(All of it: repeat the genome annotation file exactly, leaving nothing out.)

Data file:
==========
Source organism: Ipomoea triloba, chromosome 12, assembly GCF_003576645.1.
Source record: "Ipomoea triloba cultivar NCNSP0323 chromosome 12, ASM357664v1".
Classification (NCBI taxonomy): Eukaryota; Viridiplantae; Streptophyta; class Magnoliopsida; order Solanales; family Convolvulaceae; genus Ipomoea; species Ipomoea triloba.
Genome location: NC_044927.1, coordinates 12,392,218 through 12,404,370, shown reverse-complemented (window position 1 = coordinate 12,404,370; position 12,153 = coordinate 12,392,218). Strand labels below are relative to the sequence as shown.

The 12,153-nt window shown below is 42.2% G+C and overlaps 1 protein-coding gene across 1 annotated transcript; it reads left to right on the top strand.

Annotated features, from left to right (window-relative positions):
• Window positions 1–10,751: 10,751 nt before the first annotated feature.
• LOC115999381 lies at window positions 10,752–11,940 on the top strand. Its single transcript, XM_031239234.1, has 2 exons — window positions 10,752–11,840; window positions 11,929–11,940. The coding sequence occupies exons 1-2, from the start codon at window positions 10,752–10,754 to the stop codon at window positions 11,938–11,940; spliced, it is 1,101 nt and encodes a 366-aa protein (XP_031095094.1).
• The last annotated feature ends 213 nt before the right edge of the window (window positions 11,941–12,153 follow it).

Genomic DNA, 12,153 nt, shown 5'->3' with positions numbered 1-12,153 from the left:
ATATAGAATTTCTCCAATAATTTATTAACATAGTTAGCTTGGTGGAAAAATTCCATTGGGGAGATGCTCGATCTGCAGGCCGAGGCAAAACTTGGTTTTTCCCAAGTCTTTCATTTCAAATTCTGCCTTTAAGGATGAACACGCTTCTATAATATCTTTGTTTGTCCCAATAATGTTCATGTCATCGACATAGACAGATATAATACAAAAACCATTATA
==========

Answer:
Source organism: Ipomoea triloba, chromosome 12, assembly GCF_003576645.1.
Source record: "Ipomoea triloba cultivar NCNSP0323 chromosome 12, ASM357664v1".
Classification (NCBI taxonomy): Eukaryota; Viridiplantae; Streptophyta; class Magnoliopsida; order Solanales; family Convolvulaceae; genus Ipomoea; species Ipomoea triloba.
Genome location: NC_044927.1, coordinates 12,392,218 through 12,404,370, shown reverse-complemented (window position 1 = coordinate 12,404,370; position 12,153 = coordinate 12,392,218). Strand labels below are relative to the sequence as shown.

The 12,153-nt window shown below is 42.2% G+C and overlaps 1 protein-coding gene across 1 annotated transcript; it reads left to right on the top strand.

Annotated features, from left to right (window-relative positions):
• Window positions 1–10,751: 10,751 nt before the first annotated feature.
• LOC115999381 lies at window positions 10,752–11,940 on the top strand. Its single transcript, XM_031239234.1, has 2 exons — window positions 10,752–11,840; window positions 11,929–11,940. The coding sequence occupies exons 1-2, from the start codon at window positions 10,752–10,754 to the stop codon at window positions 11,938–11,940; spliced, it is 1,101 nt and encodes a 366-aa protein (XP_031095094.1).
• The last annotated feature ends 213 nt before the right edge of the window (window positions 11,941–12,153 follow it).

Genomic DNA, 12,153 nt, shown 5'->3' with positions numbered 1-12,153 from the left:
ATATAGAATTTCTCCAATAATTTATTAACATAGTTAGCTTGGTGGAAAAATTCCATTGGGGAGATGCTCGATCTGCAGGCCGAGGCAAAACTTGGTTTTTCCCAAGTCTTTCATTTCAAATTCTGCCTTTAAGGATGAACACGCTTCTATAATATCTTTGTTTGTCCCAATAATGTTCATGTCATCGACATAGACAGATATAATACAAAAACCATTATA